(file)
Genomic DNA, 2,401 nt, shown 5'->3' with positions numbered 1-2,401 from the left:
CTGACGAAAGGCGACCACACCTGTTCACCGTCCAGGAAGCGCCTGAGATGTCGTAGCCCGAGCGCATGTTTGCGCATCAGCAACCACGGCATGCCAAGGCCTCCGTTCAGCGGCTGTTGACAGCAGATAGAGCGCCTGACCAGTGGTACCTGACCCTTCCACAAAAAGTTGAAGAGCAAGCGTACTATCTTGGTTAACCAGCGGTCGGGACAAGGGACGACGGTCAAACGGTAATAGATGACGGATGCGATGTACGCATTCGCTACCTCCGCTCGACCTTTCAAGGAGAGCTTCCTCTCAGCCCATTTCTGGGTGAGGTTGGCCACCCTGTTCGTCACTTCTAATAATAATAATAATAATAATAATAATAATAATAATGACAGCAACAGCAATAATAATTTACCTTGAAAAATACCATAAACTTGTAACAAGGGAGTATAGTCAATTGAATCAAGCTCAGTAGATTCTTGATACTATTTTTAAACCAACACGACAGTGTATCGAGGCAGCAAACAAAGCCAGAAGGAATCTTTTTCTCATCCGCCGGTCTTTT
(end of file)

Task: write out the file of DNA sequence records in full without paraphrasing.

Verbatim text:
Genomic DNA, 2,401 nt, shown 5'->3' with positions numbered 1-2,401 from the left:
CTGACGAAAGGCGACCACACCTGTTCACCGTCCAGGAAGCGCCTGAGATGTCGTAGCCCGAGCGCATGTTTGCGCATCAGCAACCACGGCATGCCAAGGCCTCCGTTCAGCGGCTGTTGACAGCAGATAGAGCGCCTGACCAGTGGTACCTGACCCTTCCACAAAAAGTTGAAGAGCAAGCGTACTATCTTGGTTAACCAGCGGTCGGGACAAGGGACGACGGTCAAACGGTAATAGATGACGGATGCGATGTACGCATTCGCTACCTCCGCTCGACCTTTCAAGGAGAGCTTCCTCTCAGCCCATTTCTGGGTGAGGTTGGCCACCCTGTTCGTCACTTCTAATAATAATAATAATAATAATAATAATAATAATAATGACAGCAACAGCAATAATAATTTACCTTGAAAAATACCATAAACTTGTAACAAGGGAGTATAGTCAATTGAATCAAGCTCAGTAGATTCTTGATACTATTTTTAAACCAACACGACAGTGTATCGAGGCAGCAAACAAAGCCAGAAGGAATCTTTTTCTCATCCGCCGGTCTTTT